Emotional processes in career adaptation: A longitudinal study in an adult education program


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Actes de conférence (partie): contribution originale à la littérature scientifique, publiée à l'occasion de conférences scientifiques, dans un ouvrage de compte-rendu (proceedings), ou dans l'édition spéciale d'un journal reconnu (conference proceedings).
Emotional processes in career adaptation: A longitudinal study in an adult education program
Titre de la conférence
9th International Conference of the EARLI SIG 14 Learning and Professional Development: Interaction, Learning, and Professional
Parmentier Michaël, Pirsoul Thomas, Nils Frédéric
Statut éditorial
Date de publication
In today’s global work context, the ability to cope with the unpredictability of ongoing changes and job transitions has become crucial, both at the emotional and cognitive level. Individuals are expected to continuously develop their skills to improve their employability (Baruch, 2004) and display both emotional competence/intelligence (Di Fabio & Kenny, 2014) and career adapt-abilities (Savickas, 2005) in order to respond to career changes. Even though the concept of career adaptability has been coined as a key construct in vocational psychology and extensively studied in recent years (see, Rudolph, Lavigne, and Zacher 2017, for a meta- analysis), the literature has been less specific regarding (1) the interplay between adult education and career adaptation and (2) the importance of the emotional processes at play (Hartung, 2011). Within the context of an adult education program, the present study investigates the impact of emotional competence/intelligence on career adaptability and several professional development and work outcomes, i.e., self-perceived employability, job burnout, and positive and negative affect. More precisely, we hypothesized that career adaptability mediates the impact of emotional competence on self-perceived employability, job burnout and positive and negative affect. The data were collected in a repeated-measures longitudinal design in October 2017 (n = 262) and April 2018 in a university adult education program. Using path analysis, cross-sectional results of wave 1 demonstrated a satisfactory fit of our tested model with the data (χ²(6) = 16.9, CFI = .94, RMSEA = .08). Furthermore, using bootstrap estimation (10,000 samples), our results showed that career adaptability mediated the impact of emotional competence on self-perceived employability, positive affect, negative affect and burnout. Results including the second wave of the study will be presented at the conference. At the theoretical level, this study contributes to the growing literature on career adaptability and offers needed longitudinal evidence of the career construction model (Rudolph et al., 2017). At the practical level, this study stresses the importance of emotional and adaptation processes for lifelong learning and adult education. Implications for both research and practice are discussed.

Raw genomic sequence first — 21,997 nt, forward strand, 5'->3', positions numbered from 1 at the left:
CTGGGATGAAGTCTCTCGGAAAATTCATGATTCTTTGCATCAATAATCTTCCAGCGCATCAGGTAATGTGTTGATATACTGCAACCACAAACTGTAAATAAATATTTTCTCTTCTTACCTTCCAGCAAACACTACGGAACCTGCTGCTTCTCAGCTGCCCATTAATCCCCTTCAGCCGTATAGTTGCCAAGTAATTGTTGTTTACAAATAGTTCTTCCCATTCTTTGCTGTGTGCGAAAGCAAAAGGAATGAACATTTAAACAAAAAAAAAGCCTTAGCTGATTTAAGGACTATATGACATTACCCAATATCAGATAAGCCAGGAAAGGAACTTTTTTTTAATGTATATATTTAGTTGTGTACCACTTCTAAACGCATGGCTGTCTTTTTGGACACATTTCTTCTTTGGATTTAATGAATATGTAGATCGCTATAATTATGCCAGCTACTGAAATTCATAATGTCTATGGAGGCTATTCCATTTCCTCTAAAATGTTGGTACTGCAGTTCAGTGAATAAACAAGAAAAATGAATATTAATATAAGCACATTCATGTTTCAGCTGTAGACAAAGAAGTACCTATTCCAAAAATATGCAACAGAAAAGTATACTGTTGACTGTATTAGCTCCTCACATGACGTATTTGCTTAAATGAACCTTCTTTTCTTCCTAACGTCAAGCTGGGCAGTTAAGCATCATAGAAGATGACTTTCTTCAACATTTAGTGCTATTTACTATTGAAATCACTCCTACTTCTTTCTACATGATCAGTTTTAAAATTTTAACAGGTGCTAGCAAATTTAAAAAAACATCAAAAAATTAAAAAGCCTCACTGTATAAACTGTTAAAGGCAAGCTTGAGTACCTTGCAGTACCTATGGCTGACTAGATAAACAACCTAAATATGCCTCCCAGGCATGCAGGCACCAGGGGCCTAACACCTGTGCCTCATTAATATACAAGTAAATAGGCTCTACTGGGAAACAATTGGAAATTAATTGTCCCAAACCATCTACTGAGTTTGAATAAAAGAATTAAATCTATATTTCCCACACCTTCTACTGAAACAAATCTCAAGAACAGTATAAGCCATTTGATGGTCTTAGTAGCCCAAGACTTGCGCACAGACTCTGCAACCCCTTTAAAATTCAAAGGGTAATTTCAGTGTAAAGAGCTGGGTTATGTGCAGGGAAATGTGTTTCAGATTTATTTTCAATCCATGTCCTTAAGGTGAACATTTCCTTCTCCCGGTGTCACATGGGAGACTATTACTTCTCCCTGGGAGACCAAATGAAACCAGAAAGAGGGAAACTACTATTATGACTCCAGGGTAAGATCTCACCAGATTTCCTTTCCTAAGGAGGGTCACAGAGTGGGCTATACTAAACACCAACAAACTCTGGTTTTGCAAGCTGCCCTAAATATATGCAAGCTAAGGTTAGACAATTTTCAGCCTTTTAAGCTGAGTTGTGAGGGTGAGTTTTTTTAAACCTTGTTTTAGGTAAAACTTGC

Création de la notice
28/04/2022 15:03
Dernière modification de la notice
28/04/2022 15:52
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